This strategy’s effectiveness is based on the principle that an emotional investment in learning any information increases its distinctiveness and consequently the chances of its retention.
- Categorizing by meaning and word-class
Sort the words you are attempting to memorize in as many categories based on their meaning as possible, using your imagination as wildly as possible. Do as many rounds of categorizations with the same words as you can; by doing more rounds you will force yourself to process the words semantically over and over again from different angles therefore following different neural pathways each time. Remember that (1) the heading of each category can be in your first language; (2) there is no right or wrong, as far as the categories make sense to you.
Example (adjectives again): you are trying to memorize the words ‘stingy’, ‘argumentative’, ‘noisy’, ‘talkative’, ‘lying’, ‘poor’, ‘lazy’, ‘active’, ‘toned’, ‘smart’, ‘hard-working’, ‘petty’, ‘cheerful’, ‘amusing’, ‘bright’, ‘well-built’, ‘slim’, ‘stunning’, ‘overweight’, ‘bad-tempered’, ‘treacherous’, ‘unstable’, ’dodgy’(slang), ‘choleric’, ‘fit’, ‘affluent’, ‘muscular’, ‘depressed’, ‘elated’, ‘underprivileged’, ‘sneaky’(slang); frustrated’, ‘vindictive’, ‘ecstatic’
In the first round you may simply divide them into 2 categories: Positive and Negative; in the second round into Physical Appearance, Personality, Emotional states; in the third round you may want to narrow it down further, as follows:
(a) Physical fitness: toned, fit, well-built, muscular
(b) Uplifting emotions: elated, cheerful, ecstatic
(c) Money: poor, affluent, rich, underprivileged, stingy
(d) Dishonesty: sneaky , dodgy, treacherous, lying
(e) Negative emotions: vindictive, frustrated, bad-tempered, choleric
The reason why this approach works is because it requires cognitive investment; creates connections between the words you are processing whilst at the same time involving creativity, all of which results in deep processing of the target items.When the words do not belong to the same word-class but you have a mix of nouns, adjectives, verbs, prepositions, etc. a further type of classification you can perform is by grammatical categories. This metalinguistic activity is much more important than teachers give it credit for, as (a) words belonging to the same word class seem more strongly linked in the brain (as studies of aphasic patients have shown) and (b) because when we try to comprehend target-language input via listening the brain uses its knowledge of the grammar to analyze it (a process called by psycholinguists ‘parsing’).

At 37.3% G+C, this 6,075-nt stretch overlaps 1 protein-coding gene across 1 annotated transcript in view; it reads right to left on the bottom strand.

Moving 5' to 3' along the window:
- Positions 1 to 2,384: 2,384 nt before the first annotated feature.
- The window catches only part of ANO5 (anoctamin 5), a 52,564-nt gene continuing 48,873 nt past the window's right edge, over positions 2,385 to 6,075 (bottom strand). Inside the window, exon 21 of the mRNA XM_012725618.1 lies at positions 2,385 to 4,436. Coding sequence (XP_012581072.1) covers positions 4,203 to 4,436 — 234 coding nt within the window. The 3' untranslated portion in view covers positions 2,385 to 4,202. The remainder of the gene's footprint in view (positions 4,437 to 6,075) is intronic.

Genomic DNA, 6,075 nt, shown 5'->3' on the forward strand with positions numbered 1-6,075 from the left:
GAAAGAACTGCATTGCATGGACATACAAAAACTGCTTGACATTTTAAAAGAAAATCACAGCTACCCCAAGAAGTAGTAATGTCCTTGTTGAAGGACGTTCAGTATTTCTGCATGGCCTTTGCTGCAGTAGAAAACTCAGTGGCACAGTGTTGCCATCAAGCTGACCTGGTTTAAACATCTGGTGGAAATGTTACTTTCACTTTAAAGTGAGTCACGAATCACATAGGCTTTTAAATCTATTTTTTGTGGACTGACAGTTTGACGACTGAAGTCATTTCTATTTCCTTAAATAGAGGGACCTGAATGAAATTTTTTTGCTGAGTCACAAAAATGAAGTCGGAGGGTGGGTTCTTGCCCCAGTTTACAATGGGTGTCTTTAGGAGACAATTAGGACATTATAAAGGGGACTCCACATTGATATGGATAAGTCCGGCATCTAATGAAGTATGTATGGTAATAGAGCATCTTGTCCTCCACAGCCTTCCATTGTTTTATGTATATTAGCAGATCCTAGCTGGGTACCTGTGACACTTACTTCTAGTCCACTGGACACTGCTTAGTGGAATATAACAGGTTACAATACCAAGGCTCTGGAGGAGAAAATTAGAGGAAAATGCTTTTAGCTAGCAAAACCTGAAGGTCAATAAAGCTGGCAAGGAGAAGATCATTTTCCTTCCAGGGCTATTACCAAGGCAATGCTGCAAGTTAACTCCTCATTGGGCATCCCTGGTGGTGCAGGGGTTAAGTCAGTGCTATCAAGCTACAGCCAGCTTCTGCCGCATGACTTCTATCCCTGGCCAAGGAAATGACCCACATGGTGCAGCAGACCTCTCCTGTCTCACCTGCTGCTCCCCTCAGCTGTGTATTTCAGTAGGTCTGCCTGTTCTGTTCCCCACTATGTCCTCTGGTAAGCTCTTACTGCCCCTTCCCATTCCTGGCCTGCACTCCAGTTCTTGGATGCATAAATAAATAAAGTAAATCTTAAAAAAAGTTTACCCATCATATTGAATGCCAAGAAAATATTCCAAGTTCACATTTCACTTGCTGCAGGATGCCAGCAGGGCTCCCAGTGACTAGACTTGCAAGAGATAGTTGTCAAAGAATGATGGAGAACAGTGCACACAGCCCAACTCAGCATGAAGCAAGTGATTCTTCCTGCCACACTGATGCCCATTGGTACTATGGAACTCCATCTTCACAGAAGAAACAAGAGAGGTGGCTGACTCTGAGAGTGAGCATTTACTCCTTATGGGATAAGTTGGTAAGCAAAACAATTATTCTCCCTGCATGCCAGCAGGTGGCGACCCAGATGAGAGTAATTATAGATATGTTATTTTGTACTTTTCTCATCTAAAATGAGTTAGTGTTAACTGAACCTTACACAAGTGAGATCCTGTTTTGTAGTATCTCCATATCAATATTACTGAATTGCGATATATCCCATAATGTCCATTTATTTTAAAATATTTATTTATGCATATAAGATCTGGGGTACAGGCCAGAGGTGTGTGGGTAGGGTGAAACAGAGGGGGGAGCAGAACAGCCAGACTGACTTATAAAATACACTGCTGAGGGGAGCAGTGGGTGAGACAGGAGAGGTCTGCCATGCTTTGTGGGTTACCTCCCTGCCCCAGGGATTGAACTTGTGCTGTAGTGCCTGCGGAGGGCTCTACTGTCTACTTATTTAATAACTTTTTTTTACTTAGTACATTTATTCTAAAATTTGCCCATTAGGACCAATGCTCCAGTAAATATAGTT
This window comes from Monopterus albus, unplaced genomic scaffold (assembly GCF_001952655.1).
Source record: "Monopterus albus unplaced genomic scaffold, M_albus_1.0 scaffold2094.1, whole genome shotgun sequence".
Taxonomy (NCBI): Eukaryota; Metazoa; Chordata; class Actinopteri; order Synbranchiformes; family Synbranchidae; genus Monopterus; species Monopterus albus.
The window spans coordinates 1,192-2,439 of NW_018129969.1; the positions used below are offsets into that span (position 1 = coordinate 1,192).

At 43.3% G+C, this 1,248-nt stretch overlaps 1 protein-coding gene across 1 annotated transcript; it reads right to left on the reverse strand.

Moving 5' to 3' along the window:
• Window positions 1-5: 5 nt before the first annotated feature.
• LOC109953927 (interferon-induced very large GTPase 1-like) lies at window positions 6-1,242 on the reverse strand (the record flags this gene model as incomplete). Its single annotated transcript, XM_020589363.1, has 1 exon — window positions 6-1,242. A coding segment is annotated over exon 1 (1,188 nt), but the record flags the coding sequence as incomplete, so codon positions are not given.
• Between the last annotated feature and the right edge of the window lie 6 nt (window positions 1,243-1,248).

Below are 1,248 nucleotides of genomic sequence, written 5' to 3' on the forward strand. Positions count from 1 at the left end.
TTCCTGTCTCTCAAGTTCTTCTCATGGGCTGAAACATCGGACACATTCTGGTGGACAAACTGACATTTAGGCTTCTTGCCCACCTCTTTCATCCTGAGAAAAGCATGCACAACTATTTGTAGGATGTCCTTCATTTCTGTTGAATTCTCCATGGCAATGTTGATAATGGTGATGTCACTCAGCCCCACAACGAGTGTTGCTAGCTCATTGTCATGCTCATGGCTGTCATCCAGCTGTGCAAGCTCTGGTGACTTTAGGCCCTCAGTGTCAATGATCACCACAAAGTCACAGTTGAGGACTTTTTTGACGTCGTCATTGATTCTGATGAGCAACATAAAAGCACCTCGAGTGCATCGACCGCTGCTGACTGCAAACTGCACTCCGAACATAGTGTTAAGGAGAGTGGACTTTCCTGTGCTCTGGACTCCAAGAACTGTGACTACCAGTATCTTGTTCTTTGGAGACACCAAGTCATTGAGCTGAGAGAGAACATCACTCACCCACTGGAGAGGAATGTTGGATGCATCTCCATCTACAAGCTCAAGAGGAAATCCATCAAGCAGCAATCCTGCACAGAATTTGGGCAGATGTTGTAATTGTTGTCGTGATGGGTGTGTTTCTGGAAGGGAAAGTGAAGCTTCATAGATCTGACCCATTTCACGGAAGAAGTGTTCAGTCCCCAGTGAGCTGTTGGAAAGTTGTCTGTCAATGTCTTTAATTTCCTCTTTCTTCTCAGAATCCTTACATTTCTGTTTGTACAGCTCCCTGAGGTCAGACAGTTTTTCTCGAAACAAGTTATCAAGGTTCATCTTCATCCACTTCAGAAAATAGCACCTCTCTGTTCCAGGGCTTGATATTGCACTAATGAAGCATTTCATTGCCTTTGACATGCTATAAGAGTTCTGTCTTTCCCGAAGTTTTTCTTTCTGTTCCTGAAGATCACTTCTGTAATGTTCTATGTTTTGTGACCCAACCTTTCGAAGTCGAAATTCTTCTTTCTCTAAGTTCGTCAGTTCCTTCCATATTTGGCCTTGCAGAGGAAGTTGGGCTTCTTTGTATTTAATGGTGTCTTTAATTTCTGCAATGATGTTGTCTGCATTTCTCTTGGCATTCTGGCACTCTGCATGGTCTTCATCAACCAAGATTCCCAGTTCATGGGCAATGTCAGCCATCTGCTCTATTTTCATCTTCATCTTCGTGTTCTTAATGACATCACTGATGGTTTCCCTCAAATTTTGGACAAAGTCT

- Ordering, arranging by size, weight, length, intensity, etc.
During evolution, assessing the dimensions of things and the intensity of phenomena has played a crucial role in our survival. Hence any operations involving sorting people, objects and their attributes are perceived by the brain as important and distinctive; moreover, since they involve evaluation they elicit a fair degree of cognitive investment and higher order thinking. Example: in learning the following adjectives ‘ugly’ , ‘unattractive’, ‘horrible’, ‘cute’, ‘beautiful’, ‘disgusting’, ‘stunning’, ‘pleasant looking’; you may arrange them in ascending order from least attractive to most attractive. Another example: in learning geographical terms, you may arrange them in ascending order of size: pebble – rock – cliff – mountain – mountain chain – planet.
- Building semantic associations with existing material in Long-term memory
Every learning is highly enhanced the more associations you build between the to-be-learnt information and any information currently existing in your brain. For every new L2 word you intend to learn, search your brain for any L2 words you have already learnt which you may associate with them in terms of meaning – any! . If you know words in other languages that relate in meaning to the target words, add those in too. To enhance the effectives of this technique, explain (even in your own language) how the existing words relate to the new words.
New word: affluent
Related words I already know: (1) money (an affluent person has lots of money)
(2) rich (an affluent person is rich)
(3) poor (an affluent person is not poor)
(4) Taylor Swift (she is very affluent)
A way to make such associations even stronger is to connect the target words with their antonyms and synonyms (if you know any).
The learning principle at play here is that the neural connections between words which are closely associated in meaning are stronger.
As a younger learner, either alone – yes, geeky me ! – or with friends learning the same language I would do a word-chain challenge. This consisted in connecting two words very distant in meaning by connecting them through a chain of words logically associated with each other.
Example: link ‘old lady’ and ‘pollution’
Word chain: old lady – pet – kitten – cat – canned food – alluminum – non biodegradable waste – pollution
If you do this with friends as a competition, give yourselves a time limit and the person who will have come up with the longest word-chain will be the winner.
The potential for learning of any semantic association is strengthened when it is reinforced by sound; hence, as already suggested above, try to find words which alliterate and rhyme or chime as well as having semantic connections.
- Word activation in context
If you do not process receptively or use a word/phrase within the first week of learning it is likely to be lost for ever. Hence, try and use it as often as you can. The best way would be with native speakers in face-to-face or phone conversations or online chat. What I used to do when no native speaker was available, was to make up meaningful sentences using the new words – as many as possible – then get a native speaker or one of my teachers to give me some feedback.